The remainder of this paper will shift its focus to the pathogenesis of atherosclerosis including the ideas of endothelial dysfunction, lipoprotein entry and modification, recruitment of leukocytes, recruitment of smooth muscle; as well as other contributing factors such as dyslipidemia, hypertension, and diabetes. Also, the cellular complications of atherosclerosis will be discussed.

Endothelial Dysfunction – Primary Initiation of Atherosclerosis:

Healthy arteries are often responsive to various stimuli, including the shear stress of blood flow and various neurogenic signals. These endothelial cells secrete substances that modulate contraction and dilation of the smooth muscle cells of the underlying medial layer [7]. These healthy endothelial cells are also responsible for the inhibition of migration of smooth muscle cells to the intimal layer [20] and they also play an important role in immune responses. Normal functional characteristics of healthy endothelium includes: i) ability to act as a permeable barrier between the intravascular and tissue space, ii) ability to modify and transport lipoproteins into the vessel wall, iii) acts as a non-thrombogenic and non-leukocyte adherent surface, iv) acting as a source of vasoactive molecules, v) act as a source of growth regulatory molecules, and vi) a source of connective tissue matrix molecules [14, 15]. Overall, in a normal, healthy state, the endothelial layer provides a protective, non-thrombogenic surface with homeostatic vasodilatory and anti-inflammatory properties [7].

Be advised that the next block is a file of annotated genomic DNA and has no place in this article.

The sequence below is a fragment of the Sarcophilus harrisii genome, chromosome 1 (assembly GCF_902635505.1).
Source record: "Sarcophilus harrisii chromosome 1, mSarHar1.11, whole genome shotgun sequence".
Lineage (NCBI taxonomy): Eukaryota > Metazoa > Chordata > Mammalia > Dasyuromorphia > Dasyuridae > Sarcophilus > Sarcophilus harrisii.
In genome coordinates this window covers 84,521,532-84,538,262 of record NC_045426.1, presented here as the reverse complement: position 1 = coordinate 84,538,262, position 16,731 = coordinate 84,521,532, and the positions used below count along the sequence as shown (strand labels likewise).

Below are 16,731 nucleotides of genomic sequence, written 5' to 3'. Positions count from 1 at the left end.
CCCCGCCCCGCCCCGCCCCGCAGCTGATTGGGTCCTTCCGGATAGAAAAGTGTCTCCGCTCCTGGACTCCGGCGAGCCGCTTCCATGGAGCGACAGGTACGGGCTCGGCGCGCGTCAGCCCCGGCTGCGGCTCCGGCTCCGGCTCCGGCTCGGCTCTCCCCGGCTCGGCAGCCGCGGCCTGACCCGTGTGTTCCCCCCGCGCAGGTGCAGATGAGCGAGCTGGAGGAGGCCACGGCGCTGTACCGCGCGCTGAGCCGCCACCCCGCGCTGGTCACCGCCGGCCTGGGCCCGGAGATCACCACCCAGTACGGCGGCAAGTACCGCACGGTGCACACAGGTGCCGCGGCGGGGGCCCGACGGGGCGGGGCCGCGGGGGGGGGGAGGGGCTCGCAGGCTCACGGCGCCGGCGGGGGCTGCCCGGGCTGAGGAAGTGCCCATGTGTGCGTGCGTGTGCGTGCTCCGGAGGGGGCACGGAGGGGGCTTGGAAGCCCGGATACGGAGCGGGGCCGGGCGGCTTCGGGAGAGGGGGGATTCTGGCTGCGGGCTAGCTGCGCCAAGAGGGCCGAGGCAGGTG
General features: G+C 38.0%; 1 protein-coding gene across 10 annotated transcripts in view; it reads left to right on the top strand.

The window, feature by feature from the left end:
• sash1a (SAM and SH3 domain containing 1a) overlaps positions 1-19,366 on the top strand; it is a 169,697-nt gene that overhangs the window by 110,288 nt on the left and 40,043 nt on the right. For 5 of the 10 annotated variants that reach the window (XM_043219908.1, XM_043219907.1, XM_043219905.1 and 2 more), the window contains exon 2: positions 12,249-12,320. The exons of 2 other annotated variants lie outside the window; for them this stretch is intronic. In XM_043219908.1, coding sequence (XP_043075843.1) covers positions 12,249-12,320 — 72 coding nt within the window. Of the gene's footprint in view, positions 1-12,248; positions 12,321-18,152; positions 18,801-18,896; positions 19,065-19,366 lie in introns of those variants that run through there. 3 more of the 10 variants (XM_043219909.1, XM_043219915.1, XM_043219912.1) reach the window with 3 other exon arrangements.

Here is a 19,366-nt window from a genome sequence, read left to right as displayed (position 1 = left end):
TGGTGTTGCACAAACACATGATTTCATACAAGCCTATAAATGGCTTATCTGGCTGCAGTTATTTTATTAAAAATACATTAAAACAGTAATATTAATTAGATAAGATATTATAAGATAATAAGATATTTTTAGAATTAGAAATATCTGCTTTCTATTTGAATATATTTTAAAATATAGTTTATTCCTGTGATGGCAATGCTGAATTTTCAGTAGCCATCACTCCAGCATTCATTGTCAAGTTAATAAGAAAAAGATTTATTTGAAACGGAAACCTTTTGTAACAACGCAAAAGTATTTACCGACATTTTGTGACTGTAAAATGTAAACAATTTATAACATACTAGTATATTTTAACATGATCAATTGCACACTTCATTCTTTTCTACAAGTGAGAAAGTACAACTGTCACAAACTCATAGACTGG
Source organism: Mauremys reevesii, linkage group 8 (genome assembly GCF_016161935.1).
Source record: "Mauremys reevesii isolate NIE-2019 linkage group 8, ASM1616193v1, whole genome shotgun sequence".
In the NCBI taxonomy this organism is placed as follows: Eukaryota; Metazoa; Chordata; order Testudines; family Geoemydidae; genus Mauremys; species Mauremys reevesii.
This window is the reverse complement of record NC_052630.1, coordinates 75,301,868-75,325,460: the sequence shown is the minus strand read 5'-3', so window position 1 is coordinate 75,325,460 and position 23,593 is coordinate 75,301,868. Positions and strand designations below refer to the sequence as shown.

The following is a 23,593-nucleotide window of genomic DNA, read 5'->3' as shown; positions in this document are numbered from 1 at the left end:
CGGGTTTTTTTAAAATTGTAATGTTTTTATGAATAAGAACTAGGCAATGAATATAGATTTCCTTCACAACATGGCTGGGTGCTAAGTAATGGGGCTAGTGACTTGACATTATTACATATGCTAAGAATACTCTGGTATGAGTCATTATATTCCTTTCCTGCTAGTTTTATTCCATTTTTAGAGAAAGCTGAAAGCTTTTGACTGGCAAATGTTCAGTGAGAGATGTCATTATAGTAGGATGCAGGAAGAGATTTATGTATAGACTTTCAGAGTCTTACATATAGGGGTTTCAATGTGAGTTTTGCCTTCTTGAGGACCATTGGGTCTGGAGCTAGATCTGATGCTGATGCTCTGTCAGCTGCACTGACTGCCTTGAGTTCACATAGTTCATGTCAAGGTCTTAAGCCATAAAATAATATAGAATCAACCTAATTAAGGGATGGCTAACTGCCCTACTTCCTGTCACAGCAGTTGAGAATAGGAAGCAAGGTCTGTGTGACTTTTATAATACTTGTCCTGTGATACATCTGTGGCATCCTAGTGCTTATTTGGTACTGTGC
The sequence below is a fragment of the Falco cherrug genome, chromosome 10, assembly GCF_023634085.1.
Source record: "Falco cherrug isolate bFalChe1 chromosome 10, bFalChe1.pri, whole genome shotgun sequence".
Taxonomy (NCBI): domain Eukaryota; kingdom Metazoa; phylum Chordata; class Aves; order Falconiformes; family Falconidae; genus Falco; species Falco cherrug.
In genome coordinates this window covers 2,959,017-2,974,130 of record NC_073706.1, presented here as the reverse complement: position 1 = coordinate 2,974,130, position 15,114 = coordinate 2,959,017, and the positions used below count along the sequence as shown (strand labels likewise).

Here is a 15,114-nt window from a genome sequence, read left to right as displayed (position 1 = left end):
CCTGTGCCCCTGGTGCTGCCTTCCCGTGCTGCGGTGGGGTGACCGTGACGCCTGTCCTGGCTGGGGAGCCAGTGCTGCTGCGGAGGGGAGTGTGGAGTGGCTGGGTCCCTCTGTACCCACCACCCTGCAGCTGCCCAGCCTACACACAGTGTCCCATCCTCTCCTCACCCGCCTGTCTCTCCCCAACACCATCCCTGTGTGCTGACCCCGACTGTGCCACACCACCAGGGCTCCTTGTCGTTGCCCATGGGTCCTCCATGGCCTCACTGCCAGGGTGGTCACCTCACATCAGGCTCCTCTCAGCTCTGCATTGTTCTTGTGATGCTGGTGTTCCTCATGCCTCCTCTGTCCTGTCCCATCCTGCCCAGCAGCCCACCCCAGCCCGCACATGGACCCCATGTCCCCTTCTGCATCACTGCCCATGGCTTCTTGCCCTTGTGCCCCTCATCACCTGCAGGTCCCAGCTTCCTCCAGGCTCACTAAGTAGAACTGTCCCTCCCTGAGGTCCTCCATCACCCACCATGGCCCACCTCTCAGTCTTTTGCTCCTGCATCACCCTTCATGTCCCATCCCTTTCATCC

It is widely known that the endothelium is responsible for the synthesis and release of several vasodilators such as: NO, endothelium derived hyperpolarizing factors (EDHFs), endothelial derived relaxing factors (EDRFs), and prostacyclin (PGI2) [7, 20]. These vasodilators utilize a G-coupled signaling pathway, where NO diffuses from the endothelium to the vascular smooth muscle where it activates guanylyl cyclase (G-cyclase) [7]. The G-cyclase in turn forms cyclic guanosine monophosphate (cGMP) from cGTP; an increase in cGMP results in smooth muscle relaxation which subsequently involves a reduction of cytosolic Ca2+. Aside from these anti-thrombic substances, the endothelium also produces prothrombic molecules including endothelin-1 and other endothelium derived contracting factors (EDFCs) [20]. Importantly, the endothelium derived NO not only modulates the tone of the underlying vascular smooth muscle, but is also responsible for the inhibition of several proatherogenic processes. These processes include smooth muscle proliferation and recruitment, platelet aggregation, oxidation of low density lipoproteins (LDLs), monocyte and leukocyte recruitment, platelet adhesion, and the synthesis of inflammatory cytokines [20]. Therefore, relating back to the response-to-injury hypothesis, loss of these endothelial functions promotes endothelial dysfunction, thus acting as the primary event in atherogenesis.